There is also provided a speed sensor 15. As will be more fully explained hereinafter the speed sensor 15 develops a pulse train having a number of pulses per unit of time representative of the actual vehicle speed.
The signal processor subsystem includes a timing generator 16 which is common to the entire system. It controls both radar transmitter 12 and radar receiver 13. In addition it controls a range and range rate computer 17. This will compute in a conventional manner the range, that is the distance to a vehicle ahead of the controlled vehicle. It will also compute the range rate or closing speed to the other vehicle. This may, for example, be computed by comparing the range information obtained during successive cycles which, of course, is the rate of change of range. Accordingly, the range and range rate computer 17 develops a signal S which is the distance or spacing to the other vehicle and a signal CS which is the closing speed. This information is fed to the adaptive logic 18 which will be more fully explained hereinafter and which generates an output signal representative of the adaptive or relative speed which is impressed on the speed control 20 forming part of the speed control subsystem.
The speed signal pulses from the speed sensor 15 are also fed into the speed control 20 as are timing signals from the timing generator 16. The speed control 20 develops an error signal representative of the difference between the desired or set speed and the actual vehicle speed. This error signal is then modified by the relative speed provided by the adaptive logic 18. As a result either the throttle actuator 21 or the brake actuator 22 are actuated to operate either on the vehicle's throttle or on its brake. Normally, for speed control it is only necessary to control the throttle either to accelerate the car or to decelerate it by its own inertia. However, if the closing speed to another car becomes large it may be necessary to actuate the brake actuator 22 to prevent accidents. The speed control 20 may also be controlled by commands as shown such, for example, as a command to set the desired speed or an over-ride command to deactivate the system, or a command to resume the previously set speed.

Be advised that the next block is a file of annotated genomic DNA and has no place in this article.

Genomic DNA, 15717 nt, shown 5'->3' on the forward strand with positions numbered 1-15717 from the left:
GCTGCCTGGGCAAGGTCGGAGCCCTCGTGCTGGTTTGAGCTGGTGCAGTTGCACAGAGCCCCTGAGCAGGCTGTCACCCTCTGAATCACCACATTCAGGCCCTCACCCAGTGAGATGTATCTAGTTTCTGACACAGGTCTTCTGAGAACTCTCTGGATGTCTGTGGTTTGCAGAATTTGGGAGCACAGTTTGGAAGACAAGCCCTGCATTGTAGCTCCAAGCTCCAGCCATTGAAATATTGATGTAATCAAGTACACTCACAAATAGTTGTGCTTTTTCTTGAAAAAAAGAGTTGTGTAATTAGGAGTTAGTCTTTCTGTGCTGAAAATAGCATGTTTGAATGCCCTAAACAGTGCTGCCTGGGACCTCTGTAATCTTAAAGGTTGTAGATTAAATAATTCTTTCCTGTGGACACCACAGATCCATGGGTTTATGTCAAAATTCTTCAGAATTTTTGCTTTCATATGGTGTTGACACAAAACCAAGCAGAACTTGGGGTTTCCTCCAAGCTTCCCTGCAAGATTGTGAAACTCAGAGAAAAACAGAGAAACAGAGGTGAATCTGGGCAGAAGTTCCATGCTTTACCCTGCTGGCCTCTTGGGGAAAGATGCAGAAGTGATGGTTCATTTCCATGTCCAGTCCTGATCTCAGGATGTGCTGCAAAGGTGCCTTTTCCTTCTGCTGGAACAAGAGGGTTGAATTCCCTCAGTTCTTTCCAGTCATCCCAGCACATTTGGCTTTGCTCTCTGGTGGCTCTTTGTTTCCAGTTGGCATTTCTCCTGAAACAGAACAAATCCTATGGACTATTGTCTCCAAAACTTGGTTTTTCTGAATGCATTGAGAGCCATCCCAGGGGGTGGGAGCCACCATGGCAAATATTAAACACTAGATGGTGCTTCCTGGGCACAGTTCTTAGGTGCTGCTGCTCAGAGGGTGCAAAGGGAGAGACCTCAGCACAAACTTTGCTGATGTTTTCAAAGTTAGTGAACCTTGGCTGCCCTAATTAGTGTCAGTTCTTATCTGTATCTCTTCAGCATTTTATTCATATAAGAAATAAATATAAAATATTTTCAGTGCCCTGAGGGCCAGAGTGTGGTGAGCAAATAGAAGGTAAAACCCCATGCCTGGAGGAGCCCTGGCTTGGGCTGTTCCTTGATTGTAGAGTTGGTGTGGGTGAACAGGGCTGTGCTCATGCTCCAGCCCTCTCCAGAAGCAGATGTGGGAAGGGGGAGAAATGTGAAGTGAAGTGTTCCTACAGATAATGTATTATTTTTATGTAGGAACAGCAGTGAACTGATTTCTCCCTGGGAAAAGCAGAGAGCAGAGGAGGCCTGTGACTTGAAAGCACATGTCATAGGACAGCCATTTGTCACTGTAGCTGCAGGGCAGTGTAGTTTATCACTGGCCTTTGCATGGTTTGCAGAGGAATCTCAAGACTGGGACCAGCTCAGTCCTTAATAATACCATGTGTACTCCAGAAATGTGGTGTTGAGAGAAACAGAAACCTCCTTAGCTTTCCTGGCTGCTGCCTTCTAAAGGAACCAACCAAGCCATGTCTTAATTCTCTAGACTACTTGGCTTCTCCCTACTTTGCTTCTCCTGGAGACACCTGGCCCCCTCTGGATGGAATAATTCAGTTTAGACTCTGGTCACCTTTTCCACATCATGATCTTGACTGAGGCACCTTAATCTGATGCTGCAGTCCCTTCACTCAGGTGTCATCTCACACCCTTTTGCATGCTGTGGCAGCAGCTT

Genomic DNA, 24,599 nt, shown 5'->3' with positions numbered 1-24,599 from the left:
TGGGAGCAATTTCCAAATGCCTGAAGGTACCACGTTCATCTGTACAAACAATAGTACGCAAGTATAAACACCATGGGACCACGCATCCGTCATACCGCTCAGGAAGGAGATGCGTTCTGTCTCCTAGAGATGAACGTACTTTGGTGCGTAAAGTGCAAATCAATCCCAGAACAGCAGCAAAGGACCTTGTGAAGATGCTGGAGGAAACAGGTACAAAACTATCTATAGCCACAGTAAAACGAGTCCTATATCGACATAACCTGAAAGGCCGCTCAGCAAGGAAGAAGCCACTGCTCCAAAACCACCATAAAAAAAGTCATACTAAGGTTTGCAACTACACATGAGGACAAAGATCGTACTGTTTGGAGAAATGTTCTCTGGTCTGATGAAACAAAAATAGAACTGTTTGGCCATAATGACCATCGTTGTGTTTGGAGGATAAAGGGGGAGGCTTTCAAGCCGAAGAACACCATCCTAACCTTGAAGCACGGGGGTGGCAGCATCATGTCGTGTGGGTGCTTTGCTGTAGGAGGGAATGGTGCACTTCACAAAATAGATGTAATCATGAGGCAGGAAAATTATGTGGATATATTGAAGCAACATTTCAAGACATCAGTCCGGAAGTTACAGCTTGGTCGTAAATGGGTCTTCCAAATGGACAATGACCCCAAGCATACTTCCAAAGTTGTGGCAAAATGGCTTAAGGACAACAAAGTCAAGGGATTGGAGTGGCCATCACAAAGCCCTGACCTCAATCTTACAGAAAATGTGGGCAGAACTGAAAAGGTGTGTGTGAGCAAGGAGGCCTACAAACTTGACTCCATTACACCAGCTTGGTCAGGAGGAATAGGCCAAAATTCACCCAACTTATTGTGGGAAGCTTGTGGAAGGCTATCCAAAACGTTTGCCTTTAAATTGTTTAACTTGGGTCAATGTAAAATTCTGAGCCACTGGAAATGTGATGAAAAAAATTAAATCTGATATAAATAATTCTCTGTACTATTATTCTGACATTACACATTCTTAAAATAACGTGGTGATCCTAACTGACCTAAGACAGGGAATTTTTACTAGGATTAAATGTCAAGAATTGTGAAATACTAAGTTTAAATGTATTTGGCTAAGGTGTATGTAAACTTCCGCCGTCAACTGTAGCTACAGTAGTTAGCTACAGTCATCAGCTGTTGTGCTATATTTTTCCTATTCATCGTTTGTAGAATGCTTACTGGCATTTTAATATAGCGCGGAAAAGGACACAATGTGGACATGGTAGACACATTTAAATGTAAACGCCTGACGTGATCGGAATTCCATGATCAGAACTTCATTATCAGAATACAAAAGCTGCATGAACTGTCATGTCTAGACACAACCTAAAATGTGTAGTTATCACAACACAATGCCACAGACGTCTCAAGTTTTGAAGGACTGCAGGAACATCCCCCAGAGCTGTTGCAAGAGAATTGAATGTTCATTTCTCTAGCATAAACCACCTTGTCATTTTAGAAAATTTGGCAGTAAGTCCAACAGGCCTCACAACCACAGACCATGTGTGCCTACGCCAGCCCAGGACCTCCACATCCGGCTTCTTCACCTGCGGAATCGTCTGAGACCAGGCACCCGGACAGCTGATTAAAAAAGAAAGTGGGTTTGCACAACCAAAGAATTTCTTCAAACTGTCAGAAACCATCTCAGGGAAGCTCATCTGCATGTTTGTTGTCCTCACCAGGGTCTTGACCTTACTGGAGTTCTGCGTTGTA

It is also feasible to provide a speedometer logic circuit 23 into which are fed the speed pulses from the speed sensor 15 indicative of vehicle speed and a suitable timing signal from timing generator 16. The speedometer logic may now translate the number of pulses of the speed pulse train in a predetermined period of time into a decimal number which may then be displayed by the digital speed display 24.